• Some untraditional irons we encountered included nori (iron backwards), ironic statements, and pumping iron (as opposed to just showing the weights).


For this interaction, teams were split into two breakout rooms, given some fairly unclued “codes”, and needed to DECRYPT THEM.

This was set up as a “hinting challenge”, in which one breakout room was given the puzzle, and the other was given the solution. A Yew Labs helper would relay hints from the side with the solution to the side with the puzzle, with a gradually increasing limit on the number of characters in the hint until the puzzles were solved.

The first (puzzle, solution) of these puzzles featured a string of letters which needed to be arranged into a grid and then interpreted using semaphore to give the answer, MR BONES.

The second (puzzle, solution) puzzle featured a string of numbers, which needed to be reprocessed according to a rule relating to the “3n+1 problem” or Collatz conjecture. After doing so, interpreting these numbers using A1Z26 would give the answer, COUNT VON COUNT.

Between the two puzzles, the breakout rooms would be swapped or re-randomised so that people could generally try both sides of the challenge.


  • Later on in the hunt, some teams received an abridged version of this interaction only covering the first code.
  • Teams came up with some ingenious ways to try to send more information — one team tried sending a URL shortener link to the solution as their hint, and another team came up with the idea of sending the start of the solution URL (ie. NIYe for the numbers problem). Since we didn’t think of this before running the interaction with teams, there were some varied responses as to whether to accept these types of hints.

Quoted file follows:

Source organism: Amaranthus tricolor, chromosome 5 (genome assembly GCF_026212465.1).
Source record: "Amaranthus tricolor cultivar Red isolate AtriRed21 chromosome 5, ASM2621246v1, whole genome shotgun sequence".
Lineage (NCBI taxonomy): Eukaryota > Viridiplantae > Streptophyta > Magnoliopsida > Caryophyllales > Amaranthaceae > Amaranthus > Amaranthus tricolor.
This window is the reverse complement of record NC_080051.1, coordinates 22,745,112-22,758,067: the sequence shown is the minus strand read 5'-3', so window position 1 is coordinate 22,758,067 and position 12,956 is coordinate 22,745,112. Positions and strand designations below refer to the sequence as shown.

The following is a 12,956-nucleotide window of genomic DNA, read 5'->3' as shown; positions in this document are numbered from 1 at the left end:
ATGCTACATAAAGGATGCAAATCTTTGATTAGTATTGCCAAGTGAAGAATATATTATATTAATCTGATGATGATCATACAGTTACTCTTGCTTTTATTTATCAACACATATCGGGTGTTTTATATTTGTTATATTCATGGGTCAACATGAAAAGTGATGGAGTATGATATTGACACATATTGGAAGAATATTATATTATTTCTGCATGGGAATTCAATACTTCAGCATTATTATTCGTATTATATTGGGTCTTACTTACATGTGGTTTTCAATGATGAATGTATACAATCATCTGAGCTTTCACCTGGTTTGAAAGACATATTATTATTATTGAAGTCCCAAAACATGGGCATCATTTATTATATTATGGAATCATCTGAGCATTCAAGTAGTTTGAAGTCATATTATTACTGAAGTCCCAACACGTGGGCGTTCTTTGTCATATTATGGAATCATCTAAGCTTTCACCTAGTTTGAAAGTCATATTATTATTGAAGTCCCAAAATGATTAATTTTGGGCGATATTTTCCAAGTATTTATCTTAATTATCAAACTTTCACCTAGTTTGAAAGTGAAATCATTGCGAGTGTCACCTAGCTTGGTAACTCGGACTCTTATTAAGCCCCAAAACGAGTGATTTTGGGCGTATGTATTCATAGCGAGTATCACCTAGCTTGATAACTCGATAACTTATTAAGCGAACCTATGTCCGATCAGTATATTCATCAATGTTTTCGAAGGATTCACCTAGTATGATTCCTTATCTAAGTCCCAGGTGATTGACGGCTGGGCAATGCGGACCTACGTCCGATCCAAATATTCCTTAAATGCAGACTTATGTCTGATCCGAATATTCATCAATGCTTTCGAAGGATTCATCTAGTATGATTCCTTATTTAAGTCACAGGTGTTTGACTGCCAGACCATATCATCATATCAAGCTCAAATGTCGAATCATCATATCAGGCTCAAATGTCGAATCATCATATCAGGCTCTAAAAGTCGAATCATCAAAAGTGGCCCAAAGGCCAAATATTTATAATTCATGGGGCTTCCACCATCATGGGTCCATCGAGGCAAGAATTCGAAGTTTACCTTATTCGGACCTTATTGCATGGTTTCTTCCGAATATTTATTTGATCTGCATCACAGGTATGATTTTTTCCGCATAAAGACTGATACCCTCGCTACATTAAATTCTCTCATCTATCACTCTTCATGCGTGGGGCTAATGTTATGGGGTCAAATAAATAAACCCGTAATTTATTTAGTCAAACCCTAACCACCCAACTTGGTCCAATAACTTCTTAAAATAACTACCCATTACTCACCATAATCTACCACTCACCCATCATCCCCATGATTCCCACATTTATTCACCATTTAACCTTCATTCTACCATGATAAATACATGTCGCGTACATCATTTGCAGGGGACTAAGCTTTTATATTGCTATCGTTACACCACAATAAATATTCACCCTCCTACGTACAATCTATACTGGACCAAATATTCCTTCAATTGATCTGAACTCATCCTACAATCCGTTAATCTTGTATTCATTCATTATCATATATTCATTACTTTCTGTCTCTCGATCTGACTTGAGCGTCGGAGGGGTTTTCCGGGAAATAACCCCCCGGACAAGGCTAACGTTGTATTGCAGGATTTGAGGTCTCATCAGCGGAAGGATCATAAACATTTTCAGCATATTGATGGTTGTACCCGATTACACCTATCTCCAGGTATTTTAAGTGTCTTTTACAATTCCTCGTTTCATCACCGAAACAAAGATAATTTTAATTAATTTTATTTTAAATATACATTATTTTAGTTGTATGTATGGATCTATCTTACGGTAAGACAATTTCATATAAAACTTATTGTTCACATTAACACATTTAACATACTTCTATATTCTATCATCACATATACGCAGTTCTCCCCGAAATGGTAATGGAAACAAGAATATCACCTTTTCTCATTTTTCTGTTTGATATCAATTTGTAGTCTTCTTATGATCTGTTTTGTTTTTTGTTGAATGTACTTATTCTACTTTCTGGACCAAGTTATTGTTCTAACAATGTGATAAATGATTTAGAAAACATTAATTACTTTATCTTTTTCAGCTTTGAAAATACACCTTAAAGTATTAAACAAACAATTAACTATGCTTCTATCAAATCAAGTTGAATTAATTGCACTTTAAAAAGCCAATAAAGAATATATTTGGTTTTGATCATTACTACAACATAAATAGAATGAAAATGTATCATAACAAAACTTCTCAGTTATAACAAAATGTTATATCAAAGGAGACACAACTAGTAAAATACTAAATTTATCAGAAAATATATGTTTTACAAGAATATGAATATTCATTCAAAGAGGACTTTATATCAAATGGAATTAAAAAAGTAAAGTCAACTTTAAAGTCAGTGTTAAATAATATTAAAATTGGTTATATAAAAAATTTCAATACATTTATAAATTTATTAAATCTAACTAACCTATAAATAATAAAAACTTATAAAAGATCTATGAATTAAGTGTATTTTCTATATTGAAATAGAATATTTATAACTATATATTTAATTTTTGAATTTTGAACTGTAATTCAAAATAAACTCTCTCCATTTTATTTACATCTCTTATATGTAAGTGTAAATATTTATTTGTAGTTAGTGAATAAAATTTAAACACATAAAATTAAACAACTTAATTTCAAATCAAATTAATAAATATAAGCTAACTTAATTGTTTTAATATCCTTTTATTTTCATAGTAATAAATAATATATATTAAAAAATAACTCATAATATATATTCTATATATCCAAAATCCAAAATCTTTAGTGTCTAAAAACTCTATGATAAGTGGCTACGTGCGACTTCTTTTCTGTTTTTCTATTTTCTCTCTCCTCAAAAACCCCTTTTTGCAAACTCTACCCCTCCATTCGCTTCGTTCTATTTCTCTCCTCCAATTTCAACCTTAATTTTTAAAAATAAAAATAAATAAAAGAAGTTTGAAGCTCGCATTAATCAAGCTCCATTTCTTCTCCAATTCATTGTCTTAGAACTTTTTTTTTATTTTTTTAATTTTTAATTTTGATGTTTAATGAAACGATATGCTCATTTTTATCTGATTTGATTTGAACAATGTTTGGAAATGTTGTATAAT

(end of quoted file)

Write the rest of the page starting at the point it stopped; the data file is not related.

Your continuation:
In this interaction, teams were called to demonstrate their own teamwork to the ⊥IW athletes by playing a digital implementation of the board game Just One, a cooperative word-guessing game where a team of people give clues to a guesser, but any duplicate clues are eliminated before the guesser gets to see them.

For this event, every word that needed to be guessed could be used with the word “ball” to make a phrase, making it much easier for teams after they figured out this connection.


  • Some teams brought a very large number of people to this event, creating very chaotic collisions between clues.
  • Most teams picked up on the “ball” connection after only two or three words

Charles River

There is no post-meta interaction in the traditional sense for the Charles River. Instead, after completing the event meta, teams received a transmission from Agent L directing them to Attack of the Lobsters. To complete this, teams had to work together to quickly solve instances of the wordplay puzzles seen in the events meta in order to sail towards the source of the lobster problem while also defeating approaching lobsters along the way.

The difficulty of this game scaled with team size, so smaller teams would be able to complete it, while larger teams would need to send more people to have a chance.


  • The Charles River was largely time-locked by when the last event happened, so we thought too many teams would solve the Lobster Network at the same time for it to be feasible for us to run an interaction for everyone.